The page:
Opening oysters like a pro
The first bit of advice when openingis to practice on yourself before offering to open them for someone else. An oyster full of chips of shell and where most of the juice has spilled over the floor is not the fun, fresh, luxurious experience you or your guest are looking for. These are the bits where it’s worth putting in some practice:
Get an oyster knife with a short, firm blade and preferably a protective glove for the hand holding the oyster (Kevlar is good). You also need a clean, dry tea towel. Also prepare so that the opened oyster gets quickly to a beautiful bed of ice, and gets just as quickly out to the guests – as fresh as it can possibly be.
Wash the oysters in cold water with a stiff brush.
The next part looks so easy when the professionals do it, but be warned, it takes a bit of effort:
Place the oyster in a folded tea towel with the flatter half of the shell upwards so that as little as possible of the oyster’s juice runs out when you open it. Fold the doubled cloth over the oyster so you are tackling the oyster a little further back, close to where the shell is “threaded”. (Belon oysters are an exception, when opening them you should insert the knife into the actual "hinge" at the back.)
Grip the oyster hard with the help of the towel with your free (and protected) hand. Find the crack, force in the knife. When the knife is in, turn it so that the “thread” let’s go and the oyster opens. But you’re not finished yet:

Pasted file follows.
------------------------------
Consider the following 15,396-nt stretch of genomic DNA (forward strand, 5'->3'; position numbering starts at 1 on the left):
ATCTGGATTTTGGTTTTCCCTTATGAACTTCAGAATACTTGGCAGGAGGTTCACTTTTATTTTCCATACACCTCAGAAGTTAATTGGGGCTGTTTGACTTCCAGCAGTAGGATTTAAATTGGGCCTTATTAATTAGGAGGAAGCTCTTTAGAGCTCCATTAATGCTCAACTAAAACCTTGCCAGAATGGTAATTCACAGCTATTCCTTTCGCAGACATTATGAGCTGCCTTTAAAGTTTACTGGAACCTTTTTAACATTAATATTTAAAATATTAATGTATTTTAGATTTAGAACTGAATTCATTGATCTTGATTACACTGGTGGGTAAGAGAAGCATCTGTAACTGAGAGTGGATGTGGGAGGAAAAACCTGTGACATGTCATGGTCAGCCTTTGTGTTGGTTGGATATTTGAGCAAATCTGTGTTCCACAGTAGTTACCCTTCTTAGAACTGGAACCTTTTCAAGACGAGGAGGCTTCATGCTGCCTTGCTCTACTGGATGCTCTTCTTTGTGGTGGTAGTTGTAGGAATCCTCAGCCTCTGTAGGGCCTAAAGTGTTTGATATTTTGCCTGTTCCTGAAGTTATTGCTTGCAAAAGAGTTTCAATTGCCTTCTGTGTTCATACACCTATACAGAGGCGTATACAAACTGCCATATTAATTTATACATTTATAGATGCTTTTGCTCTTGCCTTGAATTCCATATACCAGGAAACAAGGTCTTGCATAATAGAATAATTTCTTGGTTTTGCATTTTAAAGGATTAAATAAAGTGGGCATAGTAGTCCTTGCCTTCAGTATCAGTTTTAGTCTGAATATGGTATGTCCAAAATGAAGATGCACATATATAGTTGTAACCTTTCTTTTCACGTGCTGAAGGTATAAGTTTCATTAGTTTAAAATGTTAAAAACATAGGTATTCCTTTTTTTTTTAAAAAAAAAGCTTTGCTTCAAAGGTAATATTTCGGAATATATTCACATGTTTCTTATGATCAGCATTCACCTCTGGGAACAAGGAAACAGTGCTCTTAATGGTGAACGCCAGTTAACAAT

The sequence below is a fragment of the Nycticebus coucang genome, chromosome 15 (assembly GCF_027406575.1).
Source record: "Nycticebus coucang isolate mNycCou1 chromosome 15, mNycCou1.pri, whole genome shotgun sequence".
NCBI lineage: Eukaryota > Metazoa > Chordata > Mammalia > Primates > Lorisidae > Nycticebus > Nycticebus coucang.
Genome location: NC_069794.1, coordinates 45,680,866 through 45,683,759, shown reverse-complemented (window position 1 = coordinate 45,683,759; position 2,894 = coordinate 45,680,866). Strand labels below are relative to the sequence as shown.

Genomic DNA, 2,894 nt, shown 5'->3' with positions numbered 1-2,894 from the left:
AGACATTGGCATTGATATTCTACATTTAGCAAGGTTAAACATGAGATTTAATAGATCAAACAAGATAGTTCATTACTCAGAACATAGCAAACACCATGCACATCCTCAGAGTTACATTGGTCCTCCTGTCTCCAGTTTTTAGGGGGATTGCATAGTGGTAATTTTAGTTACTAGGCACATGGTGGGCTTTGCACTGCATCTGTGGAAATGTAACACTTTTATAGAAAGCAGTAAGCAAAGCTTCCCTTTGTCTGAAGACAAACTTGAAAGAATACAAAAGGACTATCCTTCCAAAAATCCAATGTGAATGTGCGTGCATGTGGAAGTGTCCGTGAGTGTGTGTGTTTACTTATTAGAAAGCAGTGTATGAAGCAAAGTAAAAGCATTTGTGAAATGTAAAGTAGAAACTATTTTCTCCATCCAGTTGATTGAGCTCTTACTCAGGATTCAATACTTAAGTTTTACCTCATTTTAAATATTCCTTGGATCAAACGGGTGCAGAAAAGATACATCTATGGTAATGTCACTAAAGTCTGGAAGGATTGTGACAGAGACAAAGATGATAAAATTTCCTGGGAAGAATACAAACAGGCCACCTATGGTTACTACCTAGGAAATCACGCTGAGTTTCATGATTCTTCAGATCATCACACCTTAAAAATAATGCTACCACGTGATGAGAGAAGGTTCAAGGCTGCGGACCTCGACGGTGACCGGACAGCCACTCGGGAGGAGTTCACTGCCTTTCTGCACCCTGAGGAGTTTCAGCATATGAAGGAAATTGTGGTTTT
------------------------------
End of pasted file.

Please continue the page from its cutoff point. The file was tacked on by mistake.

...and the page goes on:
Run the knife along the flatter upper shell to cut off the oyster’s muscle. Once you have got the flat “lid” off, run the knife (make sure it is clean and you aren’t leaving bits everywhere) deep down along the inside of the lower shell so the oyster loosens completely from the shell. The aim when serving raw oysters is always for the guest to be able to slurp down a dainty mouthful without getting a mouthful of crunchy bits of shell.
Two small tricks:
We got these tips from a restaurateur in Bretagne who opens hundreds of oysters every day:
- Hold the knife so that you are "pinching" the blade – between thumb and forefinger – close to the top so that the sharp tip is only about 20 mm or less. Now try introducing the sharp point into the back of the oyster where the muscular "joint" is situated. In this manner you minimise the risk of using too much force and stabbing yourself in the hand holding the oyster. You apply less force and more technique.
- You can also try keeping your knife hand still and steady, and working and twisting gently with the (protected) hand holding the oyster.
If it all goes wrong:
If you can’t get the knife in or the oysters split and fall apart, try putting the knife into the wider “front side” of the oyster. Then run the knife along the top shell to force apart/cut off the thread at the back. This can work but you also risk getting bits of shell in the opened oyster.
Use the towel to remove any bits of shell on or in the oyster.
A short and concise film on openingcan be found here (but it won’t replace practice):